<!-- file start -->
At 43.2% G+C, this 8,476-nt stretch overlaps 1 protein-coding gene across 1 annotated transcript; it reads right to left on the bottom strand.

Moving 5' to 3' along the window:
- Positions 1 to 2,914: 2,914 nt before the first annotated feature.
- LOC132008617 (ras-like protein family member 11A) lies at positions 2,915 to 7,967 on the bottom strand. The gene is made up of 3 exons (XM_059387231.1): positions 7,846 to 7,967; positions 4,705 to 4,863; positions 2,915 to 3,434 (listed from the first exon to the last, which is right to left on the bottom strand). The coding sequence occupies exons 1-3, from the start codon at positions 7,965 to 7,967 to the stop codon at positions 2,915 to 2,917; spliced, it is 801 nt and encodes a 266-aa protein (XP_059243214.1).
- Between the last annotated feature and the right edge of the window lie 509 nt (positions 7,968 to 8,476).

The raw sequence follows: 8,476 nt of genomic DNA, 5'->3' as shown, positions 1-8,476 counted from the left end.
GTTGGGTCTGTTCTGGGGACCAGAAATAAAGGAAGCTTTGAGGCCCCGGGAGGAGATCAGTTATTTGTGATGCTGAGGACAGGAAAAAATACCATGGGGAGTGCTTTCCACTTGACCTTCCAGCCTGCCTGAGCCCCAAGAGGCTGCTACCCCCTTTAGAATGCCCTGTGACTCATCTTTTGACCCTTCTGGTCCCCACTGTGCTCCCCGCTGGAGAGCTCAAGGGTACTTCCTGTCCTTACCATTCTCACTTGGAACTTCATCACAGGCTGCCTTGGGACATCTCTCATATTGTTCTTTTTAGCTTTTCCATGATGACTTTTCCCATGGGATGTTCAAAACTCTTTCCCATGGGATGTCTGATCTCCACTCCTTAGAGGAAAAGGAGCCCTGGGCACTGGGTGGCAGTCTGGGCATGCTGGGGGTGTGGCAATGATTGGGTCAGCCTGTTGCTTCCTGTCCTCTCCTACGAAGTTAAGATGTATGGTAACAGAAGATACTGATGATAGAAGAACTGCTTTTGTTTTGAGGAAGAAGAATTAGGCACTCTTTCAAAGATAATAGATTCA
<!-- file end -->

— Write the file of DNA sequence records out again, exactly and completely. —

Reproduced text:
At 43.2% G+C, this 8,476-nt stretch overlaps 1 protein-coding gene across 1 annotated transcript; it reads right to left on the bottom strand.

Moving 5' to 3' along the window:
- Positions 1 to 2,914: 2,914 nt before the first annotated feature.
- LOC132008617 (ras-like protein family member 11A) lies at positions 2,915 to 7,967 on the bottom strand. The gene is made up of 3 exons (XM_059387231.1): positions 7,846 to 7,967; positions 4,705 to 4,863; positions 2,915 to 3,434 (listed from the first exon to the last, which is right to left on the bottom strand). The coding sequence occupies exons 1-3, from the start codon at positions 7,965 to 7,967 to the stop codon at positions 2,915 to 2,917; spliced, it is 801 nt and encodes a 266-aa protein (XP_059243214.1).
- Between the last annotated feature and the right edge of the window lie 509 nt (positions 7,968 to 8,476).

The raw sequence follows: 8,476 nt of genomic DNA, 5'->3' as shown, positions 1-8,476 counted from the left end.
GTTGGGTCTGTTCTGGGGACCAGAAATAAAGGAAGCTTTGAGGCCCCGGGAGGAGATCAGTTATTTGTGATGCTGAGGACAGGAAAAAATACCATGGGGAGTGCTTTCCACTTGACCTTCCAGCCTGCCTGAGCCCCAAGAGGCTGCTACCCCCTTTAGAATGCCCTGTGACTCATCTTTTGACCCTTCTGGTCCCCACTGTGCTCCCCGCTGGAGAGCTCAAGGGTACTTCCTGTCCTTACCATTCTCACTTGGAACTTCATCACAGGCTGCCTTGGGACATCTCTCATATTGTTCTTTTTAGCTTTTCCATGATGACTTTTCCCATGGGATGTTCAAAACTCTTTCCCATGGGATGTCTGATCTCCACTCCTTAGAGGAAAAGGAGCCCTGGGCACTGGGTGGCAGTCTGGGCATGCTGGGGGTGTGGCAATGATTGGGTCAGCCTGTTGCTTCCTGTCCTCTCCTACGAAGTTAAGATGTATGGTAACAGAAGATACTGATGATAGAAGAACTGCTTTTGTTTTGAGGAAGAAGAATTAGGCACTCTTTCAAAGATAATAGATTCA